Another non-profit is closing its doors.
LexLinc, an agency that takes pride in building partnerships among public, private and community entities, decided Friday to dissolve.
"The board, over the last several weeks, did a lot of soul-searching and decided this is the most responsible action to take," LexLinc director Wanda Bertram said.
Well-known in the community for its "Ready, Set, Go!" back-to-school rallies at which 8,000 students received free school supplies last year, LexLinc will remain operational until September, so the rallies will be held this year.
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LexLinc is the second non-profit in recent weeks to close because of a lack of funding. The Manchester Center, which offers social services to residents of Davis Bottom, Irishtown, Speigle Heights and the Thompson Road area, closes Wednesday.
"The state's shaky budget situation has claimed another victim," said a LexLinc press release Monday. "State budget cuts created a void in public funding necessary to continue operations."
United Way executive director Bill Farmer said he hadn't had time to explore possible ramifications, if any, of two non-profits closing in Lexington. "I don't know if this is an anomaly," he said. "If there are duplicate services in a community, that might be part of the reason."
According to the Internal Revenue Service, the number of charities and private foundations registered with the IRS increased 4.3 percent from 2008 to 2009, the latest numbers available. However, the IRS could not say how many of those charities have shut down.
When it began in 1998, LexLinc's funding sources were state and local government grants and private funding.
The Kentucky Cabinet for Health and Family Services did not provide funding for LexLinc for the coming year, and city funding stopped in 2008. Without those sources, the agency could not continue.
"Basically, over the course of the past several years, everyone has been impacted," Bertram said. "We are not alone in that. This was one in a succession of blows."
The Community Action Council stepped in to continue the service that the Manchester Center provided, and Bertram was positive that a community partner will continue LexLinc's work.
"Just because we will not be there physically doesn't mean the spirit of collaboration won't continue," Bertram said.
Urban County Councilwoman Andrea James agreed. James was a member of LexLinc's first Citizens' Leadership Academy, a grass-roots project geared to equip emerging community leaders.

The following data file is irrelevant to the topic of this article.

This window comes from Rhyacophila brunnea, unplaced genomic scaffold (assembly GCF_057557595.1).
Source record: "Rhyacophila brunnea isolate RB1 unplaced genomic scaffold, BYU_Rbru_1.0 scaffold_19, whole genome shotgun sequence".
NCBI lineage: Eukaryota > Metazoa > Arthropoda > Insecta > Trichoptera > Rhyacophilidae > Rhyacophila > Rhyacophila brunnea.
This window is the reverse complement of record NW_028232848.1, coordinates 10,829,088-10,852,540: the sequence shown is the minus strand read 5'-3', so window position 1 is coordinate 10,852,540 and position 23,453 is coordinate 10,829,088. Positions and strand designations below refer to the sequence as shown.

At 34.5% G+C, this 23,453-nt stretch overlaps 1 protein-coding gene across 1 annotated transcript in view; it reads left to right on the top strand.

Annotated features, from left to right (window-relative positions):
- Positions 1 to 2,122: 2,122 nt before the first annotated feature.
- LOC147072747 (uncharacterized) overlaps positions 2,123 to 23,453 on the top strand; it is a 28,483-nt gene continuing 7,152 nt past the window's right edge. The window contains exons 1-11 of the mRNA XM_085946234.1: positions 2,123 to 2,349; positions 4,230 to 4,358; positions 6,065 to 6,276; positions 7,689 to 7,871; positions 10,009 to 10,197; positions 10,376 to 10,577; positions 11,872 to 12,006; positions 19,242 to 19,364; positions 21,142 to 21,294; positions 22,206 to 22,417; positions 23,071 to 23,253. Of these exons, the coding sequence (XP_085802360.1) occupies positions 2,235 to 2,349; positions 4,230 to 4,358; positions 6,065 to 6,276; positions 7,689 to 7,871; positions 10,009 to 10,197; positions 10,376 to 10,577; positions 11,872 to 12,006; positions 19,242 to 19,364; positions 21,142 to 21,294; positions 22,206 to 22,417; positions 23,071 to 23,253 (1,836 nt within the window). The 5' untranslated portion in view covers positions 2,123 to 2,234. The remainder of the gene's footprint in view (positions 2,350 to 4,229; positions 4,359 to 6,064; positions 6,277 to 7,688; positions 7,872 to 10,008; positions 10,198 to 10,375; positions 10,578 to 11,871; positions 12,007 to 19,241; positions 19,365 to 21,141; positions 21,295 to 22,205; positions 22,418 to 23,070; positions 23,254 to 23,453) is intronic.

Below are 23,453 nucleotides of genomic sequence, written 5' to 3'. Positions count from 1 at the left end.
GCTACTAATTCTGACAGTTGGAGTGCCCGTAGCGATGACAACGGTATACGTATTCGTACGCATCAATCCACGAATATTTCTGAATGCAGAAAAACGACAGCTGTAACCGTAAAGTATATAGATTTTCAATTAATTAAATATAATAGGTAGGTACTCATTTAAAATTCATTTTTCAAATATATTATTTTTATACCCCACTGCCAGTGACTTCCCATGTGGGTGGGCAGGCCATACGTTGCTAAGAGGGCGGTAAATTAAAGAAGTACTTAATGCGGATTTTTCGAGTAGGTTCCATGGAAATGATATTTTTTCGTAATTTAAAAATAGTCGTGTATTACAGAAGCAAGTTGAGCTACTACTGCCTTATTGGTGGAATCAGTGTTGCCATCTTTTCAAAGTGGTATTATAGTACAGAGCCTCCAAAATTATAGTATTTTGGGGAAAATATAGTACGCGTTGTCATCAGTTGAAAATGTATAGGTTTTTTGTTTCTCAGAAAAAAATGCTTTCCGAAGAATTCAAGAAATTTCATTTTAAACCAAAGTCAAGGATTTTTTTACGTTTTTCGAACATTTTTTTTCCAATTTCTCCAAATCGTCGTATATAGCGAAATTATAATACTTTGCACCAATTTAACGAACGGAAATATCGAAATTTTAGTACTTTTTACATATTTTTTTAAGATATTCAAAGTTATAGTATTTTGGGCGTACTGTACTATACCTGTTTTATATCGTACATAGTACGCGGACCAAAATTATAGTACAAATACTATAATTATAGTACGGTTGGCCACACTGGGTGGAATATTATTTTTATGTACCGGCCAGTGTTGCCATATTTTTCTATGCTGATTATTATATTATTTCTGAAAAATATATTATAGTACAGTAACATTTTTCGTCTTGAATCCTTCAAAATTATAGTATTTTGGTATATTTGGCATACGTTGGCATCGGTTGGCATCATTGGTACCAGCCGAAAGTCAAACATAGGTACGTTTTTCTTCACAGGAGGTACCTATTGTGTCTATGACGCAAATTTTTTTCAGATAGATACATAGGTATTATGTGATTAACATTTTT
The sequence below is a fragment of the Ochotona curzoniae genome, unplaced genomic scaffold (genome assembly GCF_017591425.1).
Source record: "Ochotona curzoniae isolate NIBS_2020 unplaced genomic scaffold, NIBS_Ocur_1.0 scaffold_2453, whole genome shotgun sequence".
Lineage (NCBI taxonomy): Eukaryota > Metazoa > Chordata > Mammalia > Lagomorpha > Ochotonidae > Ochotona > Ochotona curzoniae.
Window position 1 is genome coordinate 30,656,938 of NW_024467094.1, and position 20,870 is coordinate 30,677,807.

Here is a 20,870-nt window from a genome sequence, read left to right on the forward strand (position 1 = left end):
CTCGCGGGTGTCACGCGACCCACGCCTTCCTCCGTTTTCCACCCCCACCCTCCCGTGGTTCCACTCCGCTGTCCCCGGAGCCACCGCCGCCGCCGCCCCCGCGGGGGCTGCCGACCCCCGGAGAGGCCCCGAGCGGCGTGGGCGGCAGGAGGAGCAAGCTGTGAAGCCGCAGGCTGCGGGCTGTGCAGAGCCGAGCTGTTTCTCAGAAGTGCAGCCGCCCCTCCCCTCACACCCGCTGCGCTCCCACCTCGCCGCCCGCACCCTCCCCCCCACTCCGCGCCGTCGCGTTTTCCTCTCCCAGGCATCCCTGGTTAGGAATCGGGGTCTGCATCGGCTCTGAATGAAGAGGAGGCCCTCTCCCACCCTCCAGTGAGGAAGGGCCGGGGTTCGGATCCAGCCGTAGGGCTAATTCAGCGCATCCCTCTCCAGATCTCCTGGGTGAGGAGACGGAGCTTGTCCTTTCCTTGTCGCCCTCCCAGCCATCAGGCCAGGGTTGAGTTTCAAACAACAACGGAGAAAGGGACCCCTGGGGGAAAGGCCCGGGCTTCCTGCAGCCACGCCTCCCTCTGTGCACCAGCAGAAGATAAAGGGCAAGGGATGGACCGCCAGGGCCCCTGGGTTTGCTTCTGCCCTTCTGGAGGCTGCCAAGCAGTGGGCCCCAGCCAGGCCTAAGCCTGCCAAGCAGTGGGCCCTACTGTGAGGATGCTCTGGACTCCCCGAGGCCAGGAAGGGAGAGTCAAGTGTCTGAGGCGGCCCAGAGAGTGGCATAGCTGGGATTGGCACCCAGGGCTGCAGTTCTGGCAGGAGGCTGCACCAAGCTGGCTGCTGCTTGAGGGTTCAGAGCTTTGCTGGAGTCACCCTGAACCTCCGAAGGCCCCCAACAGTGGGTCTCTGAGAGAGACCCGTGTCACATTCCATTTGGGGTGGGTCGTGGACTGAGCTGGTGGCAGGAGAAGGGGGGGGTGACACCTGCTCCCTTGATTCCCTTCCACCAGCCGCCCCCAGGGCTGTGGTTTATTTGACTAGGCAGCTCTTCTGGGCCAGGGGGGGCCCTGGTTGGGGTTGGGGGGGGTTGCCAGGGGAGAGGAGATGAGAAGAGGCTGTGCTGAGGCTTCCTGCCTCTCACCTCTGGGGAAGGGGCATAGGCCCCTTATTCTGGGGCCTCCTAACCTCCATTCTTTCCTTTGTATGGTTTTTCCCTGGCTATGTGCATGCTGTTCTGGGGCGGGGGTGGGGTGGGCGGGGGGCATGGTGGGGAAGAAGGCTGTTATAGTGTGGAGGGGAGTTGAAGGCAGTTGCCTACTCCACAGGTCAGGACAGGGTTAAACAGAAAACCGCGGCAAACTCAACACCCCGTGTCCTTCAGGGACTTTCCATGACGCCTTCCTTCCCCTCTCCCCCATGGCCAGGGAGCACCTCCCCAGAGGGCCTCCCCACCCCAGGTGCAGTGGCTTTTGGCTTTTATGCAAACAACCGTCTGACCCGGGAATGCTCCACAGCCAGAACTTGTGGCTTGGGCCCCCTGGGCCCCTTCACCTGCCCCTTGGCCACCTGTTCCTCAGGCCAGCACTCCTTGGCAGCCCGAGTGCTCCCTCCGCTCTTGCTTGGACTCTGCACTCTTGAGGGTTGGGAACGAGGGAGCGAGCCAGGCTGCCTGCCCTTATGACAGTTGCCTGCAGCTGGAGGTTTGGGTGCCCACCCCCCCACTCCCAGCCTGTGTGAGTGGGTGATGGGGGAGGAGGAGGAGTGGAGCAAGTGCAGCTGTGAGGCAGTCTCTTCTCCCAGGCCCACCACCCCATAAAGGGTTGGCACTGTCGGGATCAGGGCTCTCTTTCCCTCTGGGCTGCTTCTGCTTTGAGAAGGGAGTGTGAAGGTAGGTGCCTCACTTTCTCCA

"The program they did is so vital that I'm just hopeful that what they've done is sustainable through other community efforts," she said. "The best thing is that their mission is something many people believe in."
It was through collaboration during its 12-year existence that LexLinc helped start Success by 6, the LexLinc Community Development Federal Credit Union, the Central Kentucky Housing and Homeless Initiative, and the Central Kentucky Economic Empowerment Project.
With the empowerment project, LexLinc worked with the IRS to provide free tax preparation to low-income families. More than 3,000 returns were filed at 19 locations this season, yielding more than $4.73 million federal refunds, according to its latest results.
Porter Peeples, president and chief executive officer of the Urban League of Lexington-Fayette County, said the issue is not whether an agency that is closing provides good service. The issue is that we are seeing a trend.
"Are there some other shoes to fall?" he asked.
This year's back-to-school rallies will be Aug. 7 at 21 neighborhood centers and parks, Bertram said, and funding still is needed.
Kentucky Utilities has agreed to buy book bags, but money is needed for the supplies.
Bertram, the only paid LexLinc employee, said her contract ends Wednesday, but she would stay on to ensure the success of the rallies.
"I want to make sure people know that," she said. "I've sent letters out to our neighborhood partners to let them know school supplies will be there."
What about next year?
"Over the next two months, there will be other partners who will step up," she said. "I'd like to see that happen."
James agreed: "I hope someone will pick up the ball. I don't think the game is over."